Forestry Lumbering continued in eastern Canada, joined by British Columbiawith provincial governments increasingly encouraging the milling of logs into lumber domestically rather then exporting them to the United States. Mining While the FraserCariboo and Yukon gold rushes were dramatic, the discovery of base metal deposits had more lasting technical implications.
Metallurgical techniques were often the final key to unlocking the wealth of these mines. The Orford process was used to separate the copper-nickel ores of the Sudbury Basin, while differential flotation was used to extract the complex ores, containing mostly lead and zinc, at the smelter in TrailBritish Columbia. Transportation The opening of the Peterborough lift lock on the Trent Canal, Canals were recognized as efficient carriers of bulk cargo, and as shipping increased on the Great Lakes improvements were needed.
Starting in the s and continuing into the s, the Welland Canal was rerouted and deepened, first to 12 feet 3. More construction on the Trent Canal facilitated the development of Central Ontario.
The Peterborough lift lock, designed by R. Rogers, was the largest of its kind in the world and an outstanding engineering achievement. Construction first of the Canadian Pacific Railway and then two other transcontinental lines through the difficult rock and muskeg of the Canadian Shieldacross the prairies and through the Rockiesbecame one of Canada's greatest engineering feats.
Some of the world's first cantilever bridges were constructed over the Niagara and Fraser rivers in and over the Saint John River in Joseph operates the telephone exchange in Dr. Riddell's drugstore, Lauder, Manitoba, c. Communication technology advanced rapidly with the electric telegraphushered in as a companion to the railways starting in the s. Alexander Graham Bell's telephone appeared in the s and, by the s and s, exchanges were common in most large cities.
The first telephone exchange in Canada was installed in in Hamilton and it had 40 telephones by the end of the year. The first automatic exchange, allowing users to phone each other directly rather than with the assistance of an operator, was installed in Whitehorse by the Yukon Electric Co in The first transatlantic wireless telegraph radio signals were transmitted by Italian engineer Guglielmo Marconi inwhile Canadian Reginald Fessenden may have been the first to successfully send audio voice radio signals in Urban Development In the s, Canadian cities began to grow beyond the size where everyone could walk to work and public transportation was needed.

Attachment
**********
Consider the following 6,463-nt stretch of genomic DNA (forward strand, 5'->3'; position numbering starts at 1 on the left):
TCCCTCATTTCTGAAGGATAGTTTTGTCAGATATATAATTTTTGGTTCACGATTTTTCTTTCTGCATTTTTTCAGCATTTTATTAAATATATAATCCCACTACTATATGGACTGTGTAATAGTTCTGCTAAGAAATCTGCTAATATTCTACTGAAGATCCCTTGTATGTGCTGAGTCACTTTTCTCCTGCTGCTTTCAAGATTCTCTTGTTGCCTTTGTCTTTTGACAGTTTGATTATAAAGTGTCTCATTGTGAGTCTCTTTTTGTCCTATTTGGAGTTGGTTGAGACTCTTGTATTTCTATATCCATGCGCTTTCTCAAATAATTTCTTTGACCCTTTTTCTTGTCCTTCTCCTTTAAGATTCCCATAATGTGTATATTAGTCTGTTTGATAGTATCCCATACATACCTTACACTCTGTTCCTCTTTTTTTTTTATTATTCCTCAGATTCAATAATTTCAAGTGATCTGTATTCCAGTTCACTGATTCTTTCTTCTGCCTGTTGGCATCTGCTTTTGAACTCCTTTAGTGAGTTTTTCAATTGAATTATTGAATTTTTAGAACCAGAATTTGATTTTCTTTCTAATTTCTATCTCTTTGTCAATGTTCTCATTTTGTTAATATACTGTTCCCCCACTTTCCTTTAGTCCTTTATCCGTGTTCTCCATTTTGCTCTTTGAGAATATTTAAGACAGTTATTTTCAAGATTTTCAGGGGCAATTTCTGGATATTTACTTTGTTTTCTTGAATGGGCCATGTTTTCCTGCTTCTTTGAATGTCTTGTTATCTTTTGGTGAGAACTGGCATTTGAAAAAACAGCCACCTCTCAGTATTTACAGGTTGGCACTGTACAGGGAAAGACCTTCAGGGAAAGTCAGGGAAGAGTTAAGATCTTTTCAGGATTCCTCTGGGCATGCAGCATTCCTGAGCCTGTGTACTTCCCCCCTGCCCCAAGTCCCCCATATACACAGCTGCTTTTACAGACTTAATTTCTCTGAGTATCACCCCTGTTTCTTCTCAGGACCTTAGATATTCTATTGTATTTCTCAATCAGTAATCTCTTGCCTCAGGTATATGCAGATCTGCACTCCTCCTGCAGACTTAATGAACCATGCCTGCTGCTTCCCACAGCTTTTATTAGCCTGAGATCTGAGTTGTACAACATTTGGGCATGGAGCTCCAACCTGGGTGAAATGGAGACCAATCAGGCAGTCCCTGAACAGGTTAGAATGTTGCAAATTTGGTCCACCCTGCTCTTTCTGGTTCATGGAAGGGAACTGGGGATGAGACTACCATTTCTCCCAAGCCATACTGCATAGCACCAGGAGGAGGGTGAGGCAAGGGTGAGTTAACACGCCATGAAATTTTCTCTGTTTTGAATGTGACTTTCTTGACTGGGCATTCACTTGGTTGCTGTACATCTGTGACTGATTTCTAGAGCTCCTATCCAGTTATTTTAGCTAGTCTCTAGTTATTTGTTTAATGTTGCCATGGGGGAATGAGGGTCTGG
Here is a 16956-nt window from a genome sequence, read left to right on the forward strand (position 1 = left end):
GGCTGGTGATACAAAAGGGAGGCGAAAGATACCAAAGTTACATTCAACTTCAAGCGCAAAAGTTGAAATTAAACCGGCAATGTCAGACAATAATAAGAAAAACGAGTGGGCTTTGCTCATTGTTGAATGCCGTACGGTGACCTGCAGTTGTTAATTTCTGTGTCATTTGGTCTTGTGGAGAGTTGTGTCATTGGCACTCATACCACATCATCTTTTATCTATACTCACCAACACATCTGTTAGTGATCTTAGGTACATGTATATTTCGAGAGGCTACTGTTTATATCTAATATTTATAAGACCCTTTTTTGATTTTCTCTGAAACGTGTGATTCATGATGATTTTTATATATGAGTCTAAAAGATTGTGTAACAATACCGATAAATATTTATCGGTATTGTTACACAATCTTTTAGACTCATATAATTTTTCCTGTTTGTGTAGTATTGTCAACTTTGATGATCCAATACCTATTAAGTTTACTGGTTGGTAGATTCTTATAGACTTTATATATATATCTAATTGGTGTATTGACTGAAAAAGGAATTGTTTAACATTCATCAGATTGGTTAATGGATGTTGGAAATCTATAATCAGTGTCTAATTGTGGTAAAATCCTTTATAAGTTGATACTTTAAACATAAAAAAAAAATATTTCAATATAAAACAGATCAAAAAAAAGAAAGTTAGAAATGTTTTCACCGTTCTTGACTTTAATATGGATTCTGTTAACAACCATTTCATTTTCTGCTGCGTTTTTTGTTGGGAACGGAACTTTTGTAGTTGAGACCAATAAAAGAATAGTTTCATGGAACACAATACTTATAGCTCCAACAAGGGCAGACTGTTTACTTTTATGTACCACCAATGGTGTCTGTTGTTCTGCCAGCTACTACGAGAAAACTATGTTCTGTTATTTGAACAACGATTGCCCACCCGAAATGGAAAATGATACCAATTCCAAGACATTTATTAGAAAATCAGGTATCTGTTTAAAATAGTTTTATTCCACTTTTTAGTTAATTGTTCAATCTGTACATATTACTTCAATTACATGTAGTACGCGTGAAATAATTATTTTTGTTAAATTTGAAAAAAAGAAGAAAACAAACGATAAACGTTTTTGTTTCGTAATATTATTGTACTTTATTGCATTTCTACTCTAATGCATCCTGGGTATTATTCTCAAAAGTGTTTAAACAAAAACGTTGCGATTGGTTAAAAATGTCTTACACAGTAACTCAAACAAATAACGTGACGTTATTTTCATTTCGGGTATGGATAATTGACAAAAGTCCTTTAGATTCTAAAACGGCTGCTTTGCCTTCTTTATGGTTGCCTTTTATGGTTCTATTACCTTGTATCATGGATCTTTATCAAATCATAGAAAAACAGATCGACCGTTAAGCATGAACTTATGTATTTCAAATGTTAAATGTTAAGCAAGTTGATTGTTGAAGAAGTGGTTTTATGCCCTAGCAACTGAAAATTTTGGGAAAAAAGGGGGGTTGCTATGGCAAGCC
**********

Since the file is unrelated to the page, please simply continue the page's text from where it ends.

Horse-drawn omnibuses were followed by horse-drawn streetcars on rails. While the technology was displayed at the Toronto exhibition grounds inthe first Canadian cities to have electric streetcars were Windsor and St.
Catharinesmaking them among the earliest North American cities to adopt this new form of public transit. Urban areas also require large supplies of water for domestic and industrial use, as well as fire protection and a system to handle waste disposal.
History of childhood - Wikipedia
By the s, the water supplies of most large cities were pumped by steam; bysome were using sand filters or hypochlorite of lime for water treatment. English traders stocked axe heads, knives, awls, fish hooks, cloth of various type and color, woolen blankets, linen shirts, kettles, jewelry, glass beads, musketsammunition and powder to exchange on a 'per pelt' basis. Colonial trading posts in the southern colonies also introduced many types of alcohol especially brandy and rum for trade.
A metal axe head, for example, was exchanged for one beaver pelt also called a 'beaver blanket'. The same pelt could fetch enough to buy dozens of axe heads in England, making the fur trade extremely profitable for the Europeans.
The Natives used the iron axe heads to replace stone axe heads which they had made by hand in a labor-intensive process, so they derived substantial benefits from the trade as well. The British began to see the ill effects of alcohol on Natives, and the chiefs objected to its sale and trade.
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Trade was a way to forge alliances and maintain good relations between different cultures. The fur traders were men with capital and social standing. Often younger men were single when they went to North America to enter the fur trade; they made marriages or cohabited with high-ranking Indian women of similar status in their own cultures. Fur trappers and other workers usually had relationships with lower-ranking women.